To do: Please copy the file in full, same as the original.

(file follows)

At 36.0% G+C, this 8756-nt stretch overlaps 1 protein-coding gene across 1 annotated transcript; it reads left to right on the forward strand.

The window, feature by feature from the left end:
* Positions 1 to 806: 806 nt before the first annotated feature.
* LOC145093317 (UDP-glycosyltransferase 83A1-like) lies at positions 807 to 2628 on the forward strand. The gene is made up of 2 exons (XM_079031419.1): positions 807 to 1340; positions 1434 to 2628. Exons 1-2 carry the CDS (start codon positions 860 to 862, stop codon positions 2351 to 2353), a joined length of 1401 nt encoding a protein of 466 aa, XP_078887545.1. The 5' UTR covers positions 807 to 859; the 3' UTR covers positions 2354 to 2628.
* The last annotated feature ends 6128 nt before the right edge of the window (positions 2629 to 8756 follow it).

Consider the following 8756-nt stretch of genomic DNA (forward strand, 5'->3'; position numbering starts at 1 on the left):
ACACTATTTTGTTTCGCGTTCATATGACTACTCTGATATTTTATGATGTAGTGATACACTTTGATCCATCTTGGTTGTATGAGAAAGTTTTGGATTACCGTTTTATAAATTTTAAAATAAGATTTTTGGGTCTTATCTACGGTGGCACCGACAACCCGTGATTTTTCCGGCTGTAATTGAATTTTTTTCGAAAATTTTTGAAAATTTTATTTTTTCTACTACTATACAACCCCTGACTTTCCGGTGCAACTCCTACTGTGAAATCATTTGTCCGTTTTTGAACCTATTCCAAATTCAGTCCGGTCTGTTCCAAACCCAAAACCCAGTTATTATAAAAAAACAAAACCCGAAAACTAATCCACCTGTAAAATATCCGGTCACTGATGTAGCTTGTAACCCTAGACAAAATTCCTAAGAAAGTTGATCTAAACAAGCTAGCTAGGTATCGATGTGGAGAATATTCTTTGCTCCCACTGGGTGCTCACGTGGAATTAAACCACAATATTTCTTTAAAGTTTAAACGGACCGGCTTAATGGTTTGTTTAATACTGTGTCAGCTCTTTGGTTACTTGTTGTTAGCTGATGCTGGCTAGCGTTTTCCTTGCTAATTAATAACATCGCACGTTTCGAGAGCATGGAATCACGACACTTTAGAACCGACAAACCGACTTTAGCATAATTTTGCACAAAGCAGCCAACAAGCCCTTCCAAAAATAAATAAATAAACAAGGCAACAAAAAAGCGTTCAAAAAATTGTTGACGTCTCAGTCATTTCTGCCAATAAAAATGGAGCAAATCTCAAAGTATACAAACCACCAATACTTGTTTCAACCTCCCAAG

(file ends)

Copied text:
At 36.0% G+C, this 8756-nt stretch overlaps 1 protein-coding gene across 1 annotated transcript; it reads left to right on the forward strand.

The window, feature by feature from the left end:
* Positions 1 to 806: 806 nt before the first annotated feature.
* LOC145093317 (UDP-glycosyltransferase 83A1-like) lies at positions 807 to 2628 on the forward strand. The gene is made up of 2 exons (XM_079031419.1): positions 807 to 1340; positions 1434 to 2628. Exons 1-2 carry the CDS (start codon positions 860 to 862, stop codon positions 2351 to 2353), a joined length of 1401 nt encoding a protein of 466 aa, XP_078887545.1. The 5' UTR covers positions 807 to 859; the 3' UTR covers positions 2354 to 2628.
* The last annotated feature ends 6128 nt before the right edge of the window (positions 2629 to 8756 follow it).

Consider the following 8756-nt stretch of genomic DNA (forward strand, 5'->3'; position numbering starts at 1 on the left):
ACACTATTTTGTTTCGCGTTCATATGACTACTCTGATATTTTATGATGTAGTGATACACTTTGATCCATCTTGGTTGTATGAGAAAGTTTTGGATTACCGTTTTATAAATTTTAAAATAAGATTTTTGGGTCTTATCTACGGTGGCACCGACAACCCGTGATTTTTCCGGCTGTAATTGAATTTTTTTCGAAAATTTTTGAAAATTTTATTTTTTCTACTACTATACAACCCCTGACTTTCCGGTGCAACTCCTACTGTGAAATCATTTGTCCGTTTTTGAACCTATTCCAAATTCAGTCCGGTCTGTTCCAAACCCAAAACCCAGTTATTATAAAAAAACAAAACCCGAAAACTAATCCACCTGTAAAATATCCGGTCACTGATGTAGCTTGTAACCCTAGACAAAATTCCTAAGAAAGTTGATCTAAACAAGCTAGCTAGGTATCGATGTGGAGAATATTCTTTGCTCCCACTGGGTGCTCACGTGGAATTAAACCACAATATTTCTTTAAAGTTTAAACGGACCGGCTTAATGGTTTGTTTAATACTGTGTCAGCTCTTTGGTTACTTGTTGTTAGCTGATGCTGGCTAGCGTTTTCCTTGCTAATTAATAACATCGCACGTTTCGAGAGCATGGAATCACGACACTTTAGAACCGACAAACCGACTTTAGCATAATTTTGCACAAAGCAGCCAACAAGCCCTTCCAAAAATAAATAAATAAACAAGGCAACAAAAAAGCGTTCAAAAAATTGTTGACGTCTCAGTCATTTCTGCCAATAAAAATGGAGCAAATCTCAAAGTATACAAACCACCAATACTTGTTTCAACCTCCCAAG